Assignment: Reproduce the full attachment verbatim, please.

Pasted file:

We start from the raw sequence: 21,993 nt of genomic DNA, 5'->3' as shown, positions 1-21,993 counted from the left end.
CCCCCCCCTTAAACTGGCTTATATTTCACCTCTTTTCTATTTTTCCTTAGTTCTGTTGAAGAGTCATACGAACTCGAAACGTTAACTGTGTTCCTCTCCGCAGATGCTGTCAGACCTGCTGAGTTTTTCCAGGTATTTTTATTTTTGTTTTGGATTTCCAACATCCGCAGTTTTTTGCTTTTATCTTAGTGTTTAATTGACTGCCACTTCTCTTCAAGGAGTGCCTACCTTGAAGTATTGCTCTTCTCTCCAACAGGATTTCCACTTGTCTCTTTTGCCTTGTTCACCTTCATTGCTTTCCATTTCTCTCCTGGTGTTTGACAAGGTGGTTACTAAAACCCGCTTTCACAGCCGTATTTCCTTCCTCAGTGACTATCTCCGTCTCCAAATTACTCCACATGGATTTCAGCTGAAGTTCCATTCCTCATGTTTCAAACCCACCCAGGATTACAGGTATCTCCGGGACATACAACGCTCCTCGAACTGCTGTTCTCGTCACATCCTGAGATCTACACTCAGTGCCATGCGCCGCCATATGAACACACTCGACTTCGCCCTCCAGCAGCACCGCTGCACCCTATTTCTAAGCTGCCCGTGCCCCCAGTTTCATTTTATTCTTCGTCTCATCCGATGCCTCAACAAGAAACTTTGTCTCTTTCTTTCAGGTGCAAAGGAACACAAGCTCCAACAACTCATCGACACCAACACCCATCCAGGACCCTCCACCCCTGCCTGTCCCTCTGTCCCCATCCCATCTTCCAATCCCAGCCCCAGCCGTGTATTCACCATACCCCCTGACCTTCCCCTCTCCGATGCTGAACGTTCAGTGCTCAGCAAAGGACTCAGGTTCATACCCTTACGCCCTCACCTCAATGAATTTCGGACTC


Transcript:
We start from the raw sequence: 21,993 nt of genomic DNA, 5'->3' as shown, positions 1-21,993 counted from the left end.
CCCCCCCCTTAAACTGGCTTATATTTCACCTCTTTTCTATTTTTCCTTAGTTCTGTTGAAGAGTCATACGAACTCGAAACGTTAACTGTGTTCCTCTCCGCAGATGCTGTCAGACCTGCTGAGTTTTTCCAGGTATTTTTATTTTTGTTTTGGATTTCCAACATCCGCAGTTTTTTGCTTTTATCTTAGTGTTTAATTGACTGCCACTTCTCTTCAAGGAGTGCCTACCTTGAAGTATTGCTCTTCTCTCCAACAGGATTTCCACTTGTCTCTTTTGCCTTGTTCACCTTCATTGCTTTCCATTTCTCTCCTGGTGTTTGACAAGGTGGTTACTAAAACCCGCTTTCACAGCCGTATTTCCTTCCTCAGTGACTATCTCCGTCTCCAAATTACTCCACATGGATTTCAGCTGAAGTTCCATTCCTCATGTTTCAAACCCACCCAGGATTACAGGTATCTCCGGGACATACAACGCTCCTCGAACTGCTGTTCTCGTCACATCCTGAGATCTACACTCAGTGCCATGCGCCGCCATATGAACACACTCGACTTCGCCCTCCAGCAGCACCGCTGCACCCTATTTCTAAGCTGCCCGTGCCCCCAGTTTCATTTTATTCTTCGTCTCATCCGATGCCTCAACAAGAAACTTTGTCTCTTTCTTTCAGGTGCAAAGGAACACAAGCTCCAACAACTCATCGACACCAACACCCATCCAGGACCCTCCACCCCTGCCTGTCCCTCTGTCCCCATCCCATCTTCCAATCCCAGCCCCAGCCGTGTATTCACCATACCCCCTGACCTTCCCCTCTCCGATGCTGAACGTTCAGTGCTCAGCAAAGGACTCAGGTTCATACCCTTACGCCCTCACCTCAATGAATTTCGGACTC